Click anywhere in the gray area outside the Field Picker.
The layout area becomes active, so you can change it.
Expand the window or scroll right to view the layout’s right edge.
When you first create a layout, the Header section is solid black. The edge of the layout is where the Header section ends; the area to the right of the layout is a darker gray.
Grab the right edge of the layout and move it left to the 8-inch mark on the top ruler.
Your mouse pointer changes to a double arrow when it’s directly over the layout’s edge.
Figure 4-2. The Field Picker lets you create a batch of new fields (or just one) and then drag them onto your layout. Click the + symbol to add new fields. Click the Drag Option triangle at bottom to see two choices that determine how FileMaker arranges the new fields and labels when you drag them to your layout. Because the two options work together, you have good control over how your fields appear when they land on the layout.
To follow along in this chapter, you’ll find it helpful to download the sample database CH04 Lease Agreement.fmp12 from this book’s Missing CD page at www.missingmanuals.com/cds/fmp14mm. You’ll also find PDFs and other files that you can use as you work through the steps.
The Lease Agreement database will track the names of people to whom you lease houses and record how much money you can expect to receive for rental fees over the life of each lease. Your first task is to create the fields you need to run your growing empire. Here’s the list of fields:
Click the + button labeled New Field.
A field—labeled Field—appears in the list.
Type First Name and then press Enter.
The field’s name is accepted.
Repeat the process to create the Last Name and Rental Fee fields. See the box below for more information on how to decide which fields your database needs.
People’s names are considered text, because they’re made up of alphabetical characters. When you created fields using the simple technique in the previous section, you didn’t have to do anything special to create a field that’s ideal for storing text. FileMaker automatically creates text fields unless you tell it otherwise. When you need to store numbers, dates, or times, you should create fields meant to store those types of data.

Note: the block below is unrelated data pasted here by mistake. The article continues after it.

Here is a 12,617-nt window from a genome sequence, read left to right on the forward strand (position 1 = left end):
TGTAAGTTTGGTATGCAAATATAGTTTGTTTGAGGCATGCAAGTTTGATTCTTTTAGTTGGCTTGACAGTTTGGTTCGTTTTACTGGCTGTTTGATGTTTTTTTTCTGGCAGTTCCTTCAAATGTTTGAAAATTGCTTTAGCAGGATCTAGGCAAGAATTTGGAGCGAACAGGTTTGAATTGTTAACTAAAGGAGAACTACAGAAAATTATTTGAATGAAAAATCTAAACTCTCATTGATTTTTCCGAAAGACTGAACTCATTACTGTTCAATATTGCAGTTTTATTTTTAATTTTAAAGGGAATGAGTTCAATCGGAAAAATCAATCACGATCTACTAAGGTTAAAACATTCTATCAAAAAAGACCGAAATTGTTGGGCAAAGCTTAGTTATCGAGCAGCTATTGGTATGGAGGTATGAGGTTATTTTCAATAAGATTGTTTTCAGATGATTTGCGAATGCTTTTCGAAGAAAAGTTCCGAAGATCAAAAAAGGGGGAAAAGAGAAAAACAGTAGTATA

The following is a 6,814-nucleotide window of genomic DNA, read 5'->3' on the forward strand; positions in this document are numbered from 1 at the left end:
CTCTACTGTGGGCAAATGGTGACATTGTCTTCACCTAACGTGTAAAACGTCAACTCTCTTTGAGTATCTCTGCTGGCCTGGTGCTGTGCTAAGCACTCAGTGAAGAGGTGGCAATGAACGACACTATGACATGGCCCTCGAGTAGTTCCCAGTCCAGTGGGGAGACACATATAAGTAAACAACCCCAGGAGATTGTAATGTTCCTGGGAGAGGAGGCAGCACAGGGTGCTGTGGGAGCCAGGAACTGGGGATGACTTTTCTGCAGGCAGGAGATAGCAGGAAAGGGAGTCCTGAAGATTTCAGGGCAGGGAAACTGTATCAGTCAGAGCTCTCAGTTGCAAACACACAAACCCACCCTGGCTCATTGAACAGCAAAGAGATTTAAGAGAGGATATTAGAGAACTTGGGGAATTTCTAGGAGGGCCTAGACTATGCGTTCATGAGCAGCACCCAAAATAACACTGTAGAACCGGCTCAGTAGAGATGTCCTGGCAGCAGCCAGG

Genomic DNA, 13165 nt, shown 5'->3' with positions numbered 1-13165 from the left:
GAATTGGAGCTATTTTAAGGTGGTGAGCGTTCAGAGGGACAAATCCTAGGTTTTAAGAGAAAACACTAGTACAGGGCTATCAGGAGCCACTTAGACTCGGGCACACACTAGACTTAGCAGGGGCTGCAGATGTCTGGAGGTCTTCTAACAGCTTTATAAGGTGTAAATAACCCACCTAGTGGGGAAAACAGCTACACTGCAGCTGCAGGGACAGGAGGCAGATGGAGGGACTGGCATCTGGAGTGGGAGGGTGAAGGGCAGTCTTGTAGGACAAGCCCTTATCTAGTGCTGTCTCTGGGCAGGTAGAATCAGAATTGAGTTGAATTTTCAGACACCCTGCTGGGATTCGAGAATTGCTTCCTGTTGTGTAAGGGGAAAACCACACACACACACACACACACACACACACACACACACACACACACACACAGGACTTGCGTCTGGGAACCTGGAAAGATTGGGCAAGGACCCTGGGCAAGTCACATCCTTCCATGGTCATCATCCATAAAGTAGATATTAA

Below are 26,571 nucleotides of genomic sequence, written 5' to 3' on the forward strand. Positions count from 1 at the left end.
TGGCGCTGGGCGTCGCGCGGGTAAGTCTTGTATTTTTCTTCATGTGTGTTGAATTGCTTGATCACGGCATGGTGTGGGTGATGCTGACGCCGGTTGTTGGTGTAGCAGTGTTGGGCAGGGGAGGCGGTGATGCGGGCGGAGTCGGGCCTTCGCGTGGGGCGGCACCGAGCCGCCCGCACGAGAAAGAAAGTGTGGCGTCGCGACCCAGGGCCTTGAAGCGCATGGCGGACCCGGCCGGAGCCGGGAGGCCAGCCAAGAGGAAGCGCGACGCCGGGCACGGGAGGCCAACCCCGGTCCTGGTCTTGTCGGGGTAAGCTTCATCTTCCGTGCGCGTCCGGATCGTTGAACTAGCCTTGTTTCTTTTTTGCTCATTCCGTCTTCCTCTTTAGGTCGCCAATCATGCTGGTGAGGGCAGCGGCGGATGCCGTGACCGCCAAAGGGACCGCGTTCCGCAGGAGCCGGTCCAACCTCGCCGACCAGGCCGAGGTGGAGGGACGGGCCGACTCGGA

In the Field Picker, click the word Text to the right of the Rental Fee field name to view the Field Type menu (Figure 4-3). The Rental Fee field will hold a monetary amount, which is a number. So select Number from the menu.
Now create your remaining fields and set their field types. Here’s a list of the fields you need and the field type for each:
Lease Duration: number
Date Signed: date
Lease Document: container
As you add new fields with the Field Picker, it remembers the type of field you created previously and gives each new field you add the same type. You can change the field types as you go along or go back and assign all the proper field types at the end.
Figure 4-3. This menu lets you select among the various field types as you create them in the Field Picker. You can also change a field’s type after you create it.
Now that you’ve created all of your fields, you need to place them on the layout. Select all the items on the list (using standard list selection techniques) and drag them into the layout. You’re creating a Form view, so it makes sense to arrange the fields in the order you created them, with labels to the left of each field. The Field Picker is also useful later on in the creation process. As you create new fields, they’ll all appear in the field list, where you can drag them—individually or as a group—onto any new layout you create.